The last West African giraffes: insured survival or threatened future? — The present paper describes the current situation of the giraffes of Niger. While the giraffe population there has increased from an estimated 49 in 1996 to more than 200 today, they remain extremely vulnerable. As a matter of fact, the abandonment of the local development initiative, begun in 1996, had adversely affected the area inhabited by giraffes from both an ecological and social point of view. This is because

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Jugular venous pooling during lowering of the head affects blood pressure of the anesthetized giraffe

How blood flow and pressure to the giraffe’s brain are regulated when drinking remains debated. We measured simultaneous blood flow, pressure, and cross-sectional area in the carotid artery and jugular vein of five anesthetized and spontaneously breathing giraffes. The giraffes were suspended in the upright position so that we could lower the head. In the upright position, mean arterial pressure (MAP) was 193 ± 11 mmHg (mean ± SE), carotid flow was 0.7 ± 0.2 l/min, and carotid cross-sectional area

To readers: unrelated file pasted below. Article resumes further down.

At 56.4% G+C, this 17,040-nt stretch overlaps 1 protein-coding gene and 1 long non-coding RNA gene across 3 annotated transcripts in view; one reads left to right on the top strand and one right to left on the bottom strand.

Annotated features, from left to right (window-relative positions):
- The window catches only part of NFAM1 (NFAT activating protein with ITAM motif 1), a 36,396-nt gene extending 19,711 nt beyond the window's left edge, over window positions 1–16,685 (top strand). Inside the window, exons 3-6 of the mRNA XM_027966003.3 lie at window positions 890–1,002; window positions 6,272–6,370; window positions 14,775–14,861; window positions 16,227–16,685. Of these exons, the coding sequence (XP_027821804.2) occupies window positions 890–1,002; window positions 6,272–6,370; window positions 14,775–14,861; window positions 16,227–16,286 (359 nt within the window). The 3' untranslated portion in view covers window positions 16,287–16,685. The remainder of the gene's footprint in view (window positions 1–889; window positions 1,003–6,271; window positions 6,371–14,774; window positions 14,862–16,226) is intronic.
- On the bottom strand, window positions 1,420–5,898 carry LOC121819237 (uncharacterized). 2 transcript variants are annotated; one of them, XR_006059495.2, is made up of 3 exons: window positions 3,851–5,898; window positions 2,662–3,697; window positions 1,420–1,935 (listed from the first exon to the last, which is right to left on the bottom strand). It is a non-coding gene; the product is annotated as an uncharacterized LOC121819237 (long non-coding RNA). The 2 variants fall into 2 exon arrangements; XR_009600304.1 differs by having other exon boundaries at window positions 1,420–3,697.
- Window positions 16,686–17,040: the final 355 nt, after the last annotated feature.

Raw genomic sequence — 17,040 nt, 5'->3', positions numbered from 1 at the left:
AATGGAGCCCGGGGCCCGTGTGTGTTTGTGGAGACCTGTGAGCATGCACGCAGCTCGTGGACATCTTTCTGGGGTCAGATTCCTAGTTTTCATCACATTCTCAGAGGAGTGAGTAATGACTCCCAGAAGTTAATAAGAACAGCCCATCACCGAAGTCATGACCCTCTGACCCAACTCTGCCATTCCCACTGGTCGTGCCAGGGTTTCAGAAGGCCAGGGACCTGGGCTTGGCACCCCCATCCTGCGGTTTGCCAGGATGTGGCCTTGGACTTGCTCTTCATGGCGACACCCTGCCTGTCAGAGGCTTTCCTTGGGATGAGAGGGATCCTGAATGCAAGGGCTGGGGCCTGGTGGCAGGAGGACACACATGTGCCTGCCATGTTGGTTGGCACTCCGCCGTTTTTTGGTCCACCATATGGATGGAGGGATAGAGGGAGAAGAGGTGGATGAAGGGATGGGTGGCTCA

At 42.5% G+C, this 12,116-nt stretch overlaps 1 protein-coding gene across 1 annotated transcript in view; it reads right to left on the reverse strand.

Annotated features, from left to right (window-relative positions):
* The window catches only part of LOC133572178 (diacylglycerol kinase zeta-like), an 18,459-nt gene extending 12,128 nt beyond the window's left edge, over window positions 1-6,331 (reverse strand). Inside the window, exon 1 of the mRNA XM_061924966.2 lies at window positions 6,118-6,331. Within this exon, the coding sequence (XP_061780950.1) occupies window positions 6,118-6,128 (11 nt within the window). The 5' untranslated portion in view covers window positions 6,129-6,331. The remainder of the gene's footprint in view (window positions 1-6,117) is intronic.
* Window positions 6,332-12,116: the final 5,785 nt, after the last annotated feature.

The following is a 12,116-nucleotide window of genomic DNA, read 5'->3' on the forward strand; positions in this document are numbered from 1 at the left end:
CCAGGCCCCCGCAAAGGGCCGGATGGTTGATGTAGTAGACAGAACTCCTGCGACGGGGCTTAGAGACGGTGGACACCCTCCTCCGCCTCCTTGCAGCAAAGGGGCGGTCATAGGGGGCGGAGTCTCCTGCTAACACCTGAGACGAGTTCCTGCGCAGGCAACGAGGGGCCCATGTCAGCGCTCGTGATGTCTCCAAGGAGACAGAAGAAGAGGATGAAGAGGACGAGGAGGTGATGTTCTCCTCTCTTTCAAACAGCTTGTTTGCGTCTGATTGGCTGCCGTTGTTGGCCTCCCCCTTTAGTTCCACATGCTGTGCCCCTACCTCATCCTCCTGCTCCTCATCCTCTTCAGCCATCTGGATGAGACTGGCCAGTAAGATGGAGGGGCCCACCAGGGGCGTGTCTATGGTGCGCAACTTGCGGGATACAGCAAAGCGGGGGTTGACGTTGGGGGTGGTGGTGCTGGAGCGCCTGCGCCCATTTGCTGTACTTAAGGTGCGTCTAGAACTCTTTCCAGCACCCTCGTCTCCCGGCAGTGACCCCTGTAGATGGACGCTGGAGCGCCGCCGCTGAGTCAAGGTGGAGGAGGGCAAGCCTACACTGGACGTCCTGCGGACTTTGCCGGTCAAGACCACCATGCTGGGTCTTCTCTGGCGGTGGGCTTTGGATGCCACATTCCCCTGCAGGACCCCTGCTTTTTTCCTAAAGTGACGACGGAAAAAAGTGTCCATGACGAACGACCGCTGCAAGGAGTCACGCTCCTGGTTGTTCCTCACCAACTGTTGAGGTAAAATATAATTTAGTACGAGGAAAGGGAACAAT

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Vigilance Behavior And Population Density Of Common Large Herbivores In A Southern African Savanna

The study assessed flight behavioural responses of impala (Aepyceros melampus) and kudu (Tragelaphus strepsiceros) to human disturbance and compared densities of common large herbivores across Gonarezhou National Park (nonconsumptive land use) and the adjacent Malipati Safari Area (consumptive land use) in southeast Zimbabwe. Animal vigilance was measured by flight behaviour and compared in terms of area and group size. Distance sampling method was used to collect data on densities of large herbivores including namely; impala, kudu, zebra (Equus quagga), giraffe

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Bringing Angolan giraffe back to Angola – is it feasible in Iona National Park, Angola?

Understanding whether giraffe will survive in Iona NP might seem obvious, considering that the area is likely part of their former natural range. However, research on re-introductions suggests that historical occurrence, or a superficial look at the introduction site, is not enough to ensure success. Feasibility studies provide essential information on the current state of the habitat and other social, economic, and ecological factors. A feasibility study is especially important when a long time has elapsed since the extinction of